• A law that discriminates on the basis of sex is presumed unconstitutional.  It will only pass constitutional muster if the government shows an “exceedingly persuasive justification” for the law, including demonstrating “at least that the [challenged] classification serves important governmental objectives and that the discriminatory means employed are substantially related to the achievement of those objectives,” without “rely[ing] on overbroad generalizations about the different talents, capacities, or preferences of males and females.”[4]  This is called “heightened scrutiny.”
  • One of many important reasons why heightened scrutiny should apply to sexual orientation discrimination is the close connection between laws that treat men and women differently based on gender stereotypes and laws that treat people of different sexual orientations differently on the basis of stereotyped assumptions about appropriate intimate relationships for men and women. In both contexts, the Constitution must provide strong protection against government efforts to perpetuate traditional, stereotyped gender roles.

In applying heightened scrutiny to laws that discriminate on the basis of sex, the Supreme Court has recognized the harm done by laws enforcing gender stereotypes.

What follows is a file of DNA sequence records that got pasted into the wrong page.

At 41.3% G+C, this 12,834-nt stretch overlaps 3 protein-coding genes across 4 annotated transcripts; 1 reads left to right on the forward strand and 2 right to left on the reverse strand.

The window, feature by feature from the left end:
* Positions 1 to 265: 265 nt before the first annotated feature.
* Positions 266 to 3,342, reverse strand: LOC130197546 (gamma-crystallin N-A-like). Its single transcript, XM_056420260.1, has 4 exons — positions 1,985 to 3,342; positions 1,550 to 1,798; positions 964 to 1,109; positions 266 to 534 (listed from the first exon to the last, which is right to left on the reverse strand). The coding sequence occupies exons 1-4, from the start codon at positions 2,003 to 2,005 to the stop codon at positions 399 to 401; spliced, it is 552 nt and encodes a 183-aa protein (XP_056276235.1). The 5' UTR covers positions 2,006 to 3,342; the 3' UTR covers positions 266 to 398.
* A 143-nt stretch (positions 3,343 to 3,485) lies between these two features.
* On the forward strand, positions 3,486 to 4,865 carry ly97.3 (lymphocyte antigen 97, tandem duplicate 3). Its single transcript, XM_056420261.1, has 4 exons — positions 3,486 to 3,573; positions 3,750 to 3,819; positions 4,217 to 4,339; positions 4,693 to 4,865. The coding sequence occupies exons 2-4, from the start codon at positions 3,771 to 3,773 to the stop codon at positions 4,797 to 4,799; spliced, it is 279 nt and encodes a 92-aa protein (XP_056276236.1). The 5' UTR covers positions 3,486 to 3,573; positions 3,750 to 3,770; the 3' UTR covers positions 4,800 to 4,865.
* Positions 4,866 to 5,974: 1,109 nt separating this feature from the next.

• Over the past forty years, the Supreme Court repeatedly has emphasized that laws that classify based on gender stereotypes violate the federal Constitution’s equal protection principle.  In particular, the government may not assume and enforce gender-specific rules based on stereotypes about roles that women and men perform within the family, whether as caregivers, breadwinners, heads of households, or parents.[5]
  • In adopting heightened scrutiny for laws discriminating on the basis of sex, the Supreme Court recognized these laws “employ[ed] gender as an inaccurate proxy for other, more germane bases of classification.”[6]   It determined that imprecise, overbroad gender stereotypes were “incapable of supporting . . . statutory schemes . . . premised upon their accuracy.”[7]
  • Such laws violate the Constitution because they fail to recognize that many men and women either do not wish to or are unable to conform to gender stereotypes.  When the law enforces “assumptions about the proper roles of men and women,” it closes opportunity, depriving individuals of their essential liberty to depart from gendered expectations.[8]

Historically, the law of marriage has reflected and enforced gender stereotypes. 

  • For most of modern history, laws related to marriage required and assumed separate roles for men and women, based on gender stereotypes of the husband as breadwinner and decision-maker, and the wife as economically dependent homemaker and mother.
  •  For centuries, under the doctrine of coverture, “the husband and wife [were] one person in law: . . . the very being or legal existence of the woman [was] suspended.”[9]  For example, coverture prohibited wives from independently contracting or disposing of their own assets without their husbands’ cooperation[10]  and allowed a husband to sexually abuse his wife.[11]